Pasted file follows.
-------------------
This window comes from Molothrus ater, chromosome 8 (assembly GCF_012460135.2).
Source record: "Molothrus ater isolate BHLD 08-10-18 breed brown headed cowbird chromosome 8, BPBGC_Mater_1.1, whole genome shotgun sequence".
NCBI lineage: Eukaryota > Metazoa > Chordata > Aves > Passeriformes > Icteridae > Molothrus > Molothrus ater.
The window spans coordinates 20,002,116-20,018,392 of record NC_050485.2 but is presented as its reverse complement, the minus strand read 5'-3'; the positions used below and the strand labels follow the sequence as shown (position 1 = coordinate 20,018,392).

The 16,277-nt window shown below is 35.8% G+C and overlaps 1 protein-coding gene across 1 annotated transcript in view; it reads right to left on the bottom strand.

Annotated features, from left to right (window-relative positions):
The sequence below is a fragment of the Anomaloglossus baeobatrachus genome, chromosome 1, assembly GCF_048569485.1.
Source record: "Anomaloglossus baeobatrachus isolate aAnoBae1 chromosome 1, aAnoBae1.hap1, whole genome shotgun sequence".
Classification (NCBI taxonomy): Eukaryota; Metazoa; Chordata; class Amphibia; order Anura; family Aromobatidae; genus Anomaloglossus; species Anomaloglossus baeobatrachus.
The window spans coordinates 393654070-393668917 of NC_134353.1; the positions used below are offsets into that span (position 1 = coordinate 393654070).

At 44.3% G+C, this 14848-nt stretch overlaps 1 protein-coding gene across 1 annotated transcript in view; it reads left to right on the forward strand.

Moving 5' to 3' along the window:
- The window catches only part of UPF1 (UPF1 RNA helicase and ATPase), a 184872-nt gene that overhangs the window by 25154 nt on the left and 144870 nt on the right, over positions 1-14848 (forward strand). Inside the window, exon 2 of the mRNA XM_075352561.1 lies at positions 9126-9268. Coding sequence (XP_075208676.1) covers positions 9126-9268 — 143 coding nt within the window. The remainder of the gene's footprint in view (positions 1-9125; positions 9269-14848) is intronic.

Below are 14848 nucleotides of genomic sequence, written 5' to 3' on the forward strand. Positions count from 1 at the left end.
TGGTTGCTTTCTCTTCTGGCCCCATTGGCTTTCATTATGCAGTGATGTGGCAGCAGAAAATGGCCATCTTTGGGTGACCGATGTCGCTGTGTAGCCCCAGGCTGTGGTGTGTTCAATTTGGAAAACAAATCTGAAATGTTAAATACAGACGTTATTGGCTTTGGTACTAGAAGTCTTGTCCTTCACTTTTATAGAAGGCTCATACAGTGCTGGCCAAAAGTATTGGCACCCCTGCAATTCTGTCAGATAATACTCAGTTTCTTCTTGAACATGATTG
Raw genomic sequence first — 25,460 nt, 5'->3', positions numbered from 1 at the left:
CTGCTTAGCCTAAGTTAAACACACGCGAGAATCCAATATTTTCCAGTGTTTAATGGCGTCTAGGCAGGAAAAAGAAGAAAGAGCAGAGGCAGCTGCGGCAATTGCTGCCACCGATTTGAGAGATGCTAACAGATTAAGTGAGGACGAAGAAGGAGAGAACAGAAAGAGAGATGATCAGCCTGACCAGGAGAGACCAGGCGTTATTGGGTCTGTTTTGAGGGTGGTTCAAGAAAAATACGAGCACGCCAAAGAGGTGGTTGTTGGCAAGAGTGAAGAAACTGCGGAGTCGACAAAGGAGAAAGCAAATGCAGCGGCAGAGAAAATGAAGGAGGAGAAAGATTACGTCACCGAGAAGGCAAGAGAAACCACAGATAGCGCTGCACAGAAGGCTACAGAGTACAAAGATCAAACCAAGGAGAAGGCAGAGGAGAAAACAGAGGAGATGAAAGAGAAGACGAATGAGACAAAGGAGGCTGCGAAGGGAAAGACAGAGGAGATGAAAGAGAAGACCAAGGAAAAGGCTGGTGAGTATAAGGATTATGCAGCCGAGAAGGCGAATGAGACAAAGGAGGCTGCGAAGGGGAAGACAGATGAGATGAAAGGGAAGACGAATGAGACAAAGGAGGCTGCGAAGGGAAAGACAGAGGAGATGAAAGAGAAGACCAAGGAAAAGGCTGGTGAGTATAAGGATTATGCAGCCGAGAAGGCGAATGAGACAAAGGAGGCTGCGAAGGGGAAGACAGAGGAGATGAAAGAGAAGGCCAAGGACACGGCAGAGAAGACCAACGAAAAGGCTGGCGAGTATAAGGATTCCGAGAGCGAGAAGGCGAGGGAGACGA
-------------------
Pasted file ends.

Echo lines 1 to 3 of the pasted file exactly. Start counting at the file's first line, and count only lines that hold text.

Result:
This window comes from Molothrus ater, chromosome 8 (assembly GCF_012460135.2).
Source record: "Molothrus ater isolate BHLD 08-10-18 breed brown headed cowbird chromosome 8, BPBGC_Mater_1.1, whole genome shotgun sequence".
NCBI lineage: Eukaryota > Metazoa > Chordata > Aves > Passeriformes > Icteridae > Molothrus > Molothrus ater.